Over the top
Elsewhere, the action is relentless. No larger on-screen body count comes to mind, if you exclude disaster movies, and there's enough gunfire, explosions and blood to keep even the most insatiable action-fan happy. The fun element is predominant once again, with enough clichés and exaggerations to remind us just how fun action films were in the 80s and 90s. There's no slow-motion stylized combat here - it's simply survival of the strongest. Stallone looks like a charred effigy of his former self, and his abused, weather-beaten expression and physique make him a rather unlikely hero when surrounded by the younger action stars on his team. Only Lundgren looks worse. Jet Li's martial arts potential isn't fully utilised, and his acting is painful to watch. Statham proves he is worthy of sharing the top billing, and he seems the most reliable of the pack. Eric Roberts is suitably slimy and assured as the main villain, and he manages to look the part wonderfully, just as he did recently as one of Batman's foes. Back at base, Mickey Rourke's character sits in his tattoo parlour spouting wisdom, and manages probably the best performance overall. Two lovely ladies try to add some delicate touches to the proceedings, but they never stood a chance of anything more than a token role in a film like this.
In the end
When the end title song kicks in, you'll realise just how perfectly it sums up what you've just enjoyed. Stallone manages to handle his impressive cast, and also reins the film in at just the right length. Rarely has any film better epitomized the concept of mindless action and fun, and if you're looking for nothing else, this film delivers.
Preview (first published 01/08/10 in VIDA magazine)
If you’re browsing through the action and looking for something to treat your children to (after taking them to see Toy Story 3, of course), your best bet this month is the accident prone Great Dane Marmaduke. Starting life as a comic strip, the crazy canine can now wreak havoc on the big screen, in what looks like a cross between Marley and Me and Scooby-Doo.
Size does matter
I'm not a dog person. Few things attract me less than a hefty dog clawing at my trousers or slobbering all over my face. But Marmamduke managed to win me over, at least for the duration of the film, despite being as hefty and as slobbery as they come. The enormous Great Dane, practically a pony in the size department, boasts enough charm and character to carry the whole film as the star, largely due to Owen Wilson's voice acting. Whether you'll enjoy an entire film full of talking dogs is another matter.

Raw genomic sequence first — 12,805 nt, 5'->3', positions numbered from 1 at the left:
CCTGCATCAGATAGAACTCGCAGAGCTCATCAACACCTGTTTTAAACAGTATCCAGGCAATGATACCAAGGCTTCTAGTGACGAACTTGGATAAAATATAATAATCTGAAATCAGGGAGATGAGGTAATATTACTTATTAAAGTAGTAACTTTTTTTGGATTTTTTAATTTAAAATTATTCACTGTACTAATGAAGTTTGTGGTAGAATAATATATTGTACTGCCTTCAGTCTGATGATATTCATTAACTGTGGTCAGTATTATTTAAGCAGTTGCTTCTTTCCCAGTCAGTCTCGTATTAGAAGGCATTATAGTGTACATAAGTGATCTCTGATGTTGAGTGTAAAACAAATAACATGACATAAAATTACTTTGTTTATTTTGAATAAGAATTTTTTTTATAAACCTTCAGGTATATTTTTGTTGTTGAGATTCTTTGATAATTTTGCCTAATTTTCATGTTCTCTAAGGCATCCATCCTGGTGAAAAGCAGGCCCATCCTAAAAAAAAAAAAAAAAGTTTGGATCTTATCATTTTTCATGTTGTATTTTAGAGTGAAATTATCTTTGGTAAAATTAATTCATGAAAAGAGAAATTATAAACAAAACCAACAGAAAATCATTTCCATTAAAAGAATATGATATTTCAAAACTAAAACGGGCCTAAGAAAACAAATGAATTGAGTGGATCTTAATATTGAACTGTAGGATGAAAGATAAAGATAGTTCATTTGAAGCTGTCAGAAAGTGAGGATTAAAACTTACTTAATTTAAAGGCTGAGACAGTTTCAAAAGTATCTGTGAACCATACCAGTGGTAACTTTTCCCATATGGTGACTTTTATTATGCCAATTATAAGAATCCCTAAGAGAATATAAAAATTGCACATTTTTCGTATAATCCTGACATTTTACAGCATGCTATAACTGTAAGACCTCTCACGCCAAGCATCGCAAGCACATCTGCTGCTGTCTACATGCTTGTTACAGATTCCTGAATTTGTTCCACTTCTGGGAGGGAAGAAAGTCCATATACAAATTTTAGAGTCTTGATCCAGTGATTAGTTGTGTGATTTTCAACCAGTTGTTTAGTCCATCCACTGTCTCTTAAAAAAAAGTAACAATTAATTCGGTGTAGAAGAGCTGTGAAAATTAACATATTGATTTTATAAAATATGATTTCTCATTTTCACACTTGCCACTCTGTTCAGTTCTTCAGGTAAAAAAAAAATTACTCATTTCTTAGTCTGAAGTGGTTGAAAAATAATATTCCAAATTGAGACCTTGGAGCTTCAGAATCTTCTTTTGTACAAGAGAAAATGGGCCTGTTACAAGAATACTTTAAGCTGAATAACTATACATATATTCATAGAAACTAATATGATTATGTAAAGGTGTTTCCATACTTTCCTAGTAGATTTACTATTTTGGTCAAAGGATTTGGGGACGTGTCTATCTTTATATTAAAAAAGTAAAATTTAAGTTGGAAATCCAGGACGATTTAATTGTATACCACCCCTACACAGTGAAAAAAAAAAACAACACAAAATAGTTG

The film starts off metaphorically, showing how hard it can be for an unusually tall boy to fit in at school. The focus then shifts to the dog world, where Marmaduke has to stamp through life with the clumsy burden of his unusual size. But the similarities with teenagers fitting in at school doesn't end there, because in many ways the whole film is simply a teenage drama - new friends, new romantic interests, bullying, learning life lessons - but set in the dog parks and rubbish dumps of California, rather than within school corridors.
Who's in it?
The cast of dog voices assembled is quite impressive. Comedian George Lopez spars with Marmaduke as Carlos, the luxurious cat who shares a family and household with the titular giant. Fergie, of Black Eyed Peas fame, is Jezebel, a blow-dried collie who catches Marmaduke's eye in the park, and Keifer Sutherland (24, Phone Booth) is the vicious and jealous boyfriend she has growling at her side.The wonderful, gravelly voice of Sam Elliot (The Big Lebowski, Hulk) adds menace and wisdom to Chupadogra, the much-feared local outcast with a history of rabies, and the Wayans brothers try to add some humour as Thunder and Lightning, the dim-witted henchmen. On the human side, Lee Pace (The Fall, A Single Man) gets dragged around as Marmaduke's owner, and William H. Macy (Magnolia, Fargo) has a small role as his tree-hugging boss.
The film is simple enough, and works as a light, dog-oriented comedy which will probably go down better with young children than with anyone else. The main messages of the movie - friends, priorities, etc., also seemed aimed at the younger part of the audience, and are messages that merit repeating. The star of the show was portrayed by two twin dogs, and CGI lip-synching was added in later. This makes all the scenes believable enough, although it's nothing we haven't seen countless times before.
Despite all the above however, the film is ultimately a far-fetched excuse to bring yet another talking-animal film to the screens. No part is extremely bad, but no part is very good either, so don't expect another Homeward Bound or anything that will move you deeply or make you laugh out loud. Sadly, the powers that be deemed that it was necessary to add some toilet humour too, including the film's final scene, whereas everything would have worked fine without it.
In the end
Nothing new, nothing special. A simple, rather fun film for dog lovers and children of all ages.